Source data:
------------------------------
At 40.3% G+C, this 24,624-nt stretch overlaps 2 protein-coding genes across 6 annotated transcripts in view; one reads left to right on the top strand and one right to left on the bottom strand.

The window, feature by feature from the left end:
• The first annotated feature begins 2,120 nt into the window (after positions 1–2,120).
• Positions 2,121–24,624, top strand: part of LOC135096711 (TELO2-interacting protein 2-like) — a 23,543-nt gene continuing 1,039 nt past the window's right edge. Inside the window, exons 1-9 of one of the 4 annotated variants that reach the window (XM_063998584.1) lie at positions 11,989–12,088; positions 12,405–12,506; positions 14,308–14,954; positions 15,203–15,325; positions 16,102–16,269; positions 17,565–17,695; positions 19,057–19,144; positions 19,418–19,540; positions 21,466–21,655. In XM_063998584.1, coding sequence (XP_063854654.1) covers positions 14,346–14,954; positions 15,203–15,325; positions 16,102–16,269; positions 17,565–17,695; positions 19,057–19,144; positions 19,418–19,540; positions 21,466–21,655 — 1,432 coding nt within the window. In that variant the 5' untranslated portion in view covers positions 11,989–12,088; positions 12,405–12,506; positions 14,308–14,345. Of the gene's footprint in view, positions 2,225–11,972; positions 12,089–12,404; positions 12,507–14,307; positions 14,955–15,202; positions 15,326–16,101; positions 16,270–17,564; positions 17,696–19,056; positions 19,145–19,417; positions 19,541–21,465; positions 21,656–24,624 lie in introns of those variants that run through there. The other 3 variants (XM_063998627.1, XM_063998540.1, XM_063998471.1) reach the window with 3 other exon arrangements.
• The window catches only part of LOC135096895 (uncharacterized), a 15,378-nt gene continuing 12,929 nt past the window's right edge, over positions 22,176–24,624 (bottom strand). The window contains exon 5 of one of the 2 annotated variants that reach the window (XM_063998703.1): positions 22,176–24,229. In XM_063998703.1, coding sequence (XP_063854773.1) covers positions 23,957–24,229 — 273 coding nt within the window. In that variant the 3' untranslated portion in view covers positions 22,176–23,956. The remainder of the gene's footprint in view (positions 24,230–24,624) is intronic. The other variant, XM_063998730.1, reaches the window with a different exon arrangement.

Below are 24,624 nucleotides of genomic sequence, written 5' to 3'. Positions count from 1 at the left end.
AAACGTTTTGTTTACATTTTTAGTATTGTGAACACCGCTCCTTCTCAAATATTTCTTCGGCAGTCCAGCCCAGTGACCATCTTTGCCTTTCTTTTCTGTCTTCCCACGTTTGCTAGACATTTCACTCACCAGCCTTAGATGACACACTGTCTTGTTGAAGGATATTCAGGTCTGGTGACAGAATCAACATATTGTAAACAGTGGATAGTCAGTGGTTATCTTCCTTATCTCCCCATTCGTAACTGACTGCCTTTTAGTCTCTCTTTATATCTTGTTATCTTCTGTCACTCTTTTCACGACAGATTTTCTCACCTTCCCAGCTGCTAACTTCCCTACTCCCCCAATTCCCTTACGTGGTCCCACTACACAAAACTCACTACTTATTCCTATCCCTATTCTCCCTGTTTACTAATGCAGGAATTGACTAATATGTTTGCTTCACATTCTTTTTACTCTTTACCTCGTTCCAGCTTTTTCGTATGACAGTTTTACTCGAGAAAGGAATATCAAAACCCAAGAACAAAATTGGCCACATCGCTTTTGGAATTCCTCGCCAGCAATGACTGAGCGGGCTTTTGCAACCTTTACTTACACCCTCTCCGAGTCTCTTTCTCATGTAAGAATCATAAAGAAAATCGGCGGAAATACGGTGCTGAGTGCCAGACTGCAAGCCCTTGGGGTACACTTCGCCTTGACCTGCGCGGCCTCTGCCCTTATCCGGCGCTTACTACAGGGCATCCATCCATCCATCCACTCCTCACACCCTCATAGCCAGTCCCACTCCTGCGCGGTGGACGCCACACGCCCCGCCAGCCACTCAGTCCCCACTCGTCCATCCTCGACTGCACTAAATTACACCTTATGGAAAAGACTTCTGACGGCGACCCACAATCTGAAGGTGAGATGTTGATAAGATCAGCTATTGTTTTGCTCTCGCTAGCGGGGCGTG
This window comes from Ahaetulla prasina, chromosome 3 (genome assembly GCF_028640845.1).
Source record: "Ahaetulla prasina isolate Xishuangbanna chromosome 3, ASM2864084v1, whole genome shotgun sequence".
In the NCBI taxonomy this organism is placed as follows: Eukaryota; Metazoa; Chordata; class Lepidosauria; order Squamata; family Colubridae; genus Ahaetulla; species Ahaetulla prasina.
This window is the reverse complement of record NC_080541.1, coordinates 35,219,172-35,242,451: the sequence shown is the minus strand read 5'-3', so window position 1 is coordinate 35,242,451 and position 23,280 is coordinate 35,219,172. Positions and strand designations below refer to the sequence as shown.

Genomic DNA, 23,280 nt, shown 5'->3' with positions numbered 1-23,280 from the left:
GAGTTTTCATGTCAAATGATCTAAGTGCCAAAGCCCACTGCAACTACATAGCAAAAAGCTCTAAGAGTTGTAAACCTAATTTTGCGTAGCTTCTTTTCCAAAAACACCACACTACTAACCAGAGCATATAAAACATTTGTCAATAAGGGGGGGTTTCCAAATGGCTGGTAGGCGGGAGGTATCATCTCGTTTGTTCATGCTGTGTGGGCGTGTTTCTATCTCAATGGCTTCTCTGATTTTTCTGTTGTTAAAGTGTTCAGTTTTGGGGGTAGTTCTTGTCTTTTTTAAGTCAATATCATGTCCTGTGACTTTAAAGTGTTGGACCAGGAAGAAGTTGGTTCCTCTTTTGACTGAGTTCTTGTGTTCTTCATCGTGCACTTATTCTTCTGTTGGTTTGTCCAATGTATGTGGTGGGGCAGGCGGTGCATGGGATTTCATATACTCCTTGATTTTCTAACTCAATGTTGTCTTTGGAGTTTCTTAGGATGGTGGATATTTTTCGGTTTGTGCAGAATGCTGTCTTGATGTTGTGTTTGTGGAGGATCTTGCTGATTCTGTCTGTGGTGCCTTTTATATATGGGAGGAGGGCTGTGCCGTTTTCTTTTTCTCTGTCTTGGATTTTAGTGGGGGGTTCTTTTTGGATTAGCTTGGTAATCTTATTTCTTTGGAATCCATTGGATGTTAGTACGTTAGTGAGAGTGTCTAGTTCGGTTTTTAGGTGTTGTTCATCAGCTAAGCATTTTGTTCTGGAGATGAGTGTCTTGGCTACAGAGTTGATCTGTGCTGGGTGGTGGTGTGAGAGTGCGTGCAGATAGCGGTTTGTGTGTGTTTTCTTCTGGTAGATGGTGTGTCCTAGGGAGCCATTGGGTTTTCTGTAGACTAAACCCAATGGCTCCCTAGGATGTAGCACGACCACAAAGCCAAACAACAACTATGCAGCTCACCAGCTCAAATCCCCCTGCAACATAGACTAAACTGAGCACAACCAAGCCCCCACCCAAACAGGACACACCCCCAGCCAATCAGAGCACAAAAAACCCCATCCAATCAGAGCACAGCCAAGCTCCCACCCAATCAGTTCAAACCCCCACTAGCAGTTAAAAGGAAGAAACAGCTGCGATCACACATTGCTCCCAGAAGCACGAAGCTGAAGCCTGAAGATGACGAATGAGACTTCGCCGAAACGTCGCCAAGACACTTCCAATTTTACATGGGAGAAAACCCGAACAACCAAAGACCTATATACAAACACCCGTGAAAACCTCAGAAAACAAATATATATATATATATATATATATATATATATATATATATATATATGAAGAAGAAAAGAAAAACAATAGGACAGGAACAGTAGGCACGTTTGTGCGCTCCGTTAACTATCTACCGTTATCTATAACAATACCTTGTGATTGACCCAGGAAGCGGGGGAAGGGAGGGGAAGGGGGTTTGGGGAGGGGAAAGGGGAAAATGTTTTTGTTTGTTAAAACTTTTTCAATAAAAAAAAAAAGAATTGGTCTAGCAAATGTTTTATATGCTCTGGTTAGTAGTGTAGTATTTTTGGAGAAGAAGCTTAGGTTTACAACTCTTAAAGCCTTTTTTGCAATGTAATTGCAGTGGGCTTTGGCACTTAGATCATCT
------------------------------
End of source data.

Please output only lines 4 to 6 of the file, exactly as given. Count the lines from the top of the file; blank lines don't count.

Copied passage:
• Positions 2,121–24,624, top strand: part of LOC135096711 (TELO2-interacting protein 2-like) — a 23,543-nt gene continuing 1,039 nt past the window's right edge. Inside the window, exons 1-9 of one of the 4 annotated variants that reach the window (XM_063998584.1) lie at positions 11,989–12,088; positions 12,405–12,506; positions 14,308–14,954; positions 15,203–15,325; positions 16,102–16,269; positions 17,565–17,695; positions 19,057–19,144; positions 19,418–19,540; positions 21,466–21,655. In XM_063998584.1, coding sequence (XP_063854654.1) covers positions 14,346–14,954; positions 15,203–15,325; positions 16,102–16,269; positions 17,565–17,695; positions 19,057–19,144; positions 19,418–19,540; positions 21,466–21,655 — 1,432 coding nt within the window. In that variant the 5' untranslated portion in view covers positions 11,989–12,088; positions 12,405–12,506; positions 14,308–14,345. Of the gene's footprint in view, positions 2,225–11,972; positions 12,089–12,404; positions 12,507–14,307; positions 14,955–15,202; positions 15,326–16,101; positions 16,270–17,564; positions 17,696–19,056; positions 19,145–19,417; positions 19,541–21,465; positions 21,656–24,624 lie in introns of those variants that run through there. The other 3 variants (XM_063998627.1, XM_063998540.1, XM_063998471.1) reach the window with 3 other exon arrangements.
• The window catches only part of LOC135096895 (uncharacterized), a 15,378-nt gene continuing 12,929 nt past the window's right edge, over positions 22,176–24,624 (bottom strand). The window contains exon 5 of one of the 2 annotated variants that reach the window (XM_063998703.1): positions 22,176–24,229. In XM_063998703.1, coding sequence (XP_063854773.1) covers positions 23,957–24,229 — 273 coding nt within the window. In that variant the 3' untranslated portion in view covers positions 22,176–23,956. The remainder of the gene's footprint in view (positions 24,230–24,624) is intronic. The other variant, XM_063998730.1, reaches the window with a different exon arrangement.

Below are 24,624 nucleotides of genomic sequence, written 5' to 3'. Positions count from 1 at the left end.